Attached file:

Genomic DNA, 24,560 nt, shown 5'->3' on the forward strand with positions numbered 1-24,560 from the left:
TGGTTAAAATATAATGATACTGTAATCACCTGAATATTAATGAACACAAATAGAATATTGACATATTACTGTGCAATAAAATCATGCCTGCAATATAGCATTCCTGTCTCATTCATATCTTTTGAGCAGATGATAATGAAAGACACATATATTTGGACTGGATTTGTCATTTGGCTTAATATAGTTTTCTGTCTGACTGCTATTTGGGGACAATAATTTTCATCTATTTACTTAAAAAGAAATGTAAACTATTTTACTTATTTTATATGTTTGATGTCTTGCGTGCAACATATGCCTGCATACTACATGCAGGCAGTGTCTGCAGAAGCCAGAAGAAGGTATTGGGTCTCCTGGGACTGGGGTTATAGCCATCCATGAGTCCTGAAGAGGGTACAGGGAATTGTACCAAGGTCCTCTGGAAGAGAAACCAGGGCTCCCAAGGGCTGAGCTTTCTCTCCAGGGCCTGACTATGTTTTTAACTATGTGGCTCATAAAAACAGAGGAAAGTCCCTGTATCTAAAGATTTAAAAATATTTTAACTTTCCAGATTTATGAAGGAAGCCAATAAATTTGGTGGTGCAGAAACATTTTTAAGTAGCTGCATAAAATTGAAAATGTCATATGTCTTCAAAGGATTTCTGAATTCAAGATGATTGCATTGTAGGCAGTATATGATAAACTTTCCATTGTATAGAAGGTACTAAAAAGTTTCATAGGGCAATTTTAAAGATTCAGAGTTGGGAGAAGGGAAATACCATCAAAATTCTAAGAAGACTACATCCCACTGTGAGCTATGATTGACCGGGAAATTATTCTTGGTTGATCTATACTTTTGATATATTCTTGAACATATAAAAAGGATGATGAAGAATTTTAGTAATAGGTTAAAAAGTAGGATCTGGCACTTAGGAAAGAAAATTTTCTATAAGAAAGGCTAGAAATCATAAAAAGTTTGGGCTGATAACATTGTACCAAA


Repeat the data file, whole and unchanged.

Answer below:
Genomic DNA, 24,560 nt, shown 5'->3' on the forward strand with positions numbered 1-24,560 from the left:
TGGTTAAAATATAATGATACTGTAATCACCTGAATATTAATGAACACAAATAGAATATTGACATATTACTGTGCAATAAAATCATGCCTGCAATATAGCATTCCTGTCTCATTCATATCTTTTGAGCAGATGATAATGAAAGACACATATATTTGGACTGGATTTGTCATTTGGCTTAATATAGTTTTCTGTCTGACTGCTATTTGGGGACAATAATTTTCATCTATTTACTTAAAAAGAAATGTAAACTATTTTACTTATTTTATATGTTTGATGTCTTGCGTGCAACATATGCCTGCATACTACATGCAGGCAGTGTCTGCAGAAGCCAGAAGAAGGTATTGGGTCTCCTGGGACTGGGGTTATAGCCATCCATGAGTCCTGAAGAGGGTACAGGGAATTGTACCAAGGTCCTCTGGAAGAGAAACCAGGGCTCCCAAGGGCTGAGCTTTCTCTCCAGGGCCTGACTATGTTTTTAACTATGTGGCTCATAAAAACAGAGGAAAGTCCCTGTATCTAAAGATTTAAAAATATTTTAACTTTCCAGATTTATGAAGGAAGCCAATAAATTTGGTGGTGCAGAAACATTTTTAAGTAGCTGCATAAAATTGAAAATGTCATATGTCTTCAAAGGATTTCTGAATTCAAGATGATTGCATTGTAGGCAGTATATGATAAACTTTCCATTGTATAGAAGGTACTAAAAAGTTTCATAGGGCAATTTTAAAGATTCAGAGTTGGGAGAAGGGAAATACCATCAAAATTCTAAGAAGACTACATCCCACTGTGAGCTATGATTGACCGGGAAATTATTCTTGGTTGATCTATACTTTTGATATATTCTTGAACATATAAAAAGGATGATGAAGAATTTTAGTAATAGGTTAAAAAGTAGGATCTGGCACTTAGGAAAGAAAATTTTCTATAAGAAAGGCTAGAAATCATAAAAAGTTTGGGCTGATAACATTGTACCAAA